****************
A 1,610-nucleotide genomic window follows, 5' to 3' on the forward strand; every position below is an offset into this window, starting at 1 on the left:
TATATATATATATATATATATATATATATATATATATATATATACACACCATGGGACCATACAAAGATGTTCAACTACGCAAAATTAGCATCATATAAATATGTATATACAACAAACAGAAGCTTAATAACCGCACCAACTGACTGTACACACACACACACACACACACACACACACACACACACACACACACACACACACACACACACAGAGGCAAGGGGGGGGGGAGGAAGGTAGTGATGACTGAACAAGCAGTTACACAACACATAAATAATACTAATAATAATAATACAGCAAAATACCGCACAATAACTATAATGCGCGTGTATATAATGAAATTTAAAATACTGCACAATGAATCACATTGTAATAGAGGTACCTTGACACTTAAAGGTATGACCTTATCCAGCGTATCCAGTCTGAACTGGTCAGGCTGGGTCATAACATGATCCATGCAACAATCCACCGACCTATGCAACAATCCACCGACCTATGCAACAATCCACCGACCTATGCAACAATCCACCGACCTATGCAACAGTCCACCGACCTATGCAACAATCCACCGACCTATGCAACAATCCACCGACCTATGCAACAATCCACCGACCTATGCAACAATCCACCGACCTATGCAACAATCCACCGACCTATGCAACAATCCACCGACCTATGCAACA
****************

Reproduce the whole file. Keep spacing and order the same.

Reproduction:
A 1,610-nucleotide genomic window follows, 5' to 3' on the forward strand; every position below is an offset into this window, starting at 1 on the left:
TATATATATATATATATATATATATATATATATATATATATATACACACCATGGGACCATACAAAGATGTTCAACTACGCAAAATTAGCATCATATAAATATGTATATACAACAAACAGAAGCTTAATAACCGCACCAACTGACTGTACACACACACACACACACACACACACACACACACACACACACACACACACACACACACACACAGAGGCAAGGGGGGGGGGAGGAAGGTAGTGATGACTGAACAAGCAGTTACACAACACATAAATAATACTAATAATAATAATACAGCAAAATACCGCACAATAACTATAATGCGCGTGTATATAATGAAATTTAAAATACTGCACAATGAATCACATTGTAATAGAGGTACCTTGACACTTAAAGGTATGACCTTATCCAGCGTATCCAGTCTGAACTGGTCAGGCTGGGTCATAACATGATCCATGCAACAATCCACCGACCTATGCAACAATCCACCGACCTATGCAACAATCCACCGACCTATGCAACAATCCACCGACCTATGCAACAGTCCACCGACCTATGCAACAATCCACCGACCTATGCAACAATCCACCGACCTATGCAACAATCCACCGACCTATGCAACAATCCACCGACCTATGCAACAATCCACCGACCTATGCAACAATCCACCGACCTATGCAACA